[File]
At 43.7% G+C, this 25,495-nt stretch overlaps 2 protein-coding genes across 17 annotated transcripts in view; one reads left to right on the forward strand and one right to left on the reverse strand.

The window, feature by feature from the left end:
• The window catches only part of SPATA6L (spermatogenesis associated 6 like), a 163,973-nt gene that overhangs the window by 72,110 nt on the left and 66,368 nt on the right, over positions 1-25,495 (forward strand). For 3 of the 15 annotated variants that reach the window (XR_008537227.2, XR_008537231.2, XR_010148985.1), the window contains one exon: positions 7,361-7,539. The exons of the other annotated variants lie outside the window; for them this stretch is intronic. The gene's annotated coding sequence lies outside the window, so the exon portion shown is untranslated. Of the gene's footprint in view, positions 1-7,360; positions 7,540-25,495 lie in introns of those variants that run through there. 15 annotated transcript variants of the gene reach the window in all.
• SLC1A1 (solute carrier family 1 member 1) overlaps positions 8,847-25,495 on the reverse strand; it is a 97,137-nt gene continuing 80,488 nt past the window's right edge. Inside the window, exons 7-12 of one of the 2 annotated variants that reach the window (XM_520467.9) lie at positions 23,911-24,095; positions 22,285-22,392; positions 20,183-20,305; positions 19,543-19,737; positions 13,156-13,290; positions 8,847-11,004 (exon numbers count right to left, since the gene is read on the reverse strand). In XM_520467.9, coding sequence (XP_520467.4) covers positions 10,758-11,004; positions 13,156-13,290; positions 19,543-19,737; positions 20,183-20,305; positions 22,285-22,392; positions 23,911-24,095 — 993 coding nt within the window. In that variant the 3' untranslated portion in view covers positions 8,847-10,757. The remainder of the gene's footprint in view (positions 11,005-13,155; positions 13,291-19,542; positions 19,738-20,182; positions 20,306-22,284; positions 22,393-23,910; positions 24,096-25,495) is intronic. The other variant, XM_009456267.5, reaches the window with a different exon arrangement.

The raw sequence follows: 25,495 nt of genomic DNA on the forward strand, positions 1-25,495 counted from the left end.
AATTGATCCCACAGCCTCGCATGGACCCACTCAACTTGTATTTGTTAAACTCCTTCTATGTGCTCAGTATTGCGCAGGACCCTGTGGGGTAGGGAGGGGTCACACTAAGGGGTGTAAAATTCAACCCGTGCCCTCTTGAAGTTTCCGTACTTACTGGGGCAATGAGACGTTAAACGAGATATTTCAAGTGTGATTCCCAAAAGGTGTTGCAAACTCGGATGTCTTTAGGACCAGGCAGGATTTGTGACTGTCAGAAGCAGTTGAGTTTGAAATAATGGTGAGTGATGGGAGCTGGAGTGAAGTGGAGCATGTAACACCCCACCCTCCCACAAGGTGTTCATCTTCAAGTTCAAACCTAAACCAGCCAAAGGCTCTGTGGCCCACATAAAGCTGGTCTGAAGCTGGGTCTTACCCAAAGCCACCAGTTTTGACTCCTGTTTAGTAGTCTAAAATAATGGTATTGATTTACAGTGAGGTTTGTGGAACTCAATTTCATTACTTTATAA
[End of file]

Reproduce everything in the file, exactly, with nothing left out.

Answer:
At 43.7% G+C, this 25,495-nt stretch overlaps 2 protein-coding genes across 17 annotated transcripts in view; one reads left to right on the forward strand and one right to left on the reverse strand.

The window, feature by feature from the left end:
• The window catches only part of SPATA6L (spermatogenesis associated 6 like), a 163,973-nt gene that overhangs the window by 72,110 nt on the left and 66,368 nt on the right, over positions 1-25,495 (forward strand). For 3 of the 15 annotated variants that reach the window (XR_008537227.2, XR_008537231.2, XR_010148985.1), the window contains one exon: positions 7,361-7,539. The exons of the other annotated variants lie outside the window; for them this stretch is intronic. The gene's annotated coding sequence lies outside the window, so the exon portion shown is untranslated. Of the gene's footprint in view, positions 1-7,360; positions 7,540-25,495 lie in introns of those variants that run through there. 15 annotated transcript variants of the gene reach the window in all.
• SLC1A1 (solute carrier family 1 member 1) overlaps positions 8,847-25,495 on the reverse strand; it is a 97,137-nt gene continuing 80,488 nt past the window's right edge. Inside the window, exons 7-12 of one of the 2 annotated variants that reach the window (XM_520467.9) lie at positions 23,911-24,095; positions 22,285-22,392; positions 20,183-20,305; positions 19,543-19,737; positions 13,156-13,290; positions 8,847-11,004 (exon numbers count right to left, since the gene is read on the reverse strand). In XM_520467.9, coding sequence (XP_520467.4) covers positions 10,758-11,004; positions 13,156-13,290; positions 19,543-19,737; positions 20,183-20,305; positions 22,285-22,392; positions 23,911-24,095 — 993 coding nt within the window. In that variant the 3' untranslated portion in view covers positions 8,847-10,757. The remainder of the gene's footprint in view (positions 11,005-13,155; positions 13,291-19,542; positions 19,738-20,182; positions 20,306-22,284; positions 22,393-23,910; positions 24,096-25,495) is intronic. The other variant, XM_009456267.5, reaches the window with a different exon arrangement.

The raw sequence follows: 25,495 nt of genomic DNA on the forward strand, positions 1-25,495 counted from the left end.
AATTGATCCCACAGCCTCGCATGGACCCACTCAACTTGTATTTGTTAAACTCCTTCTATGTGCTCAGTATTGCGCAGGACCCTGTGGGGTAGGGAGGGGTCACACTAAGGGGTGTAAAATTCAACCCGTGCCCTCTTGAAGTTTCCGTACTTACTGGGGCAATGAGACGTTAAACGAGATATTTCAAGTGTGATTCCCAAAAGGTGTTGCAAACTCGGATGTCTTTAGGACCAGGCAGGATTTGTGACTGTCAGAAGCAGTTGAGTTTGAAATAATGGTGAGTGATGGGAGCTGGAGTGAAGTGGAGCATGTAACACCCCACCCTCCCACAAGGTGTTCATCTTCAAGTTCAAACCTAAACCAGCCAAAGGCTCTGTGGCCCACATAAAGCTGGTCTGAAGCTGGGTCTTACCCAAAGCCACCAGTTTTGACTCCTGTTTAGTAGTCTAAAATAATGGTATTGATTTACAGTGAGGTTTGTGGAACTCAATTTCATTACTTTATAA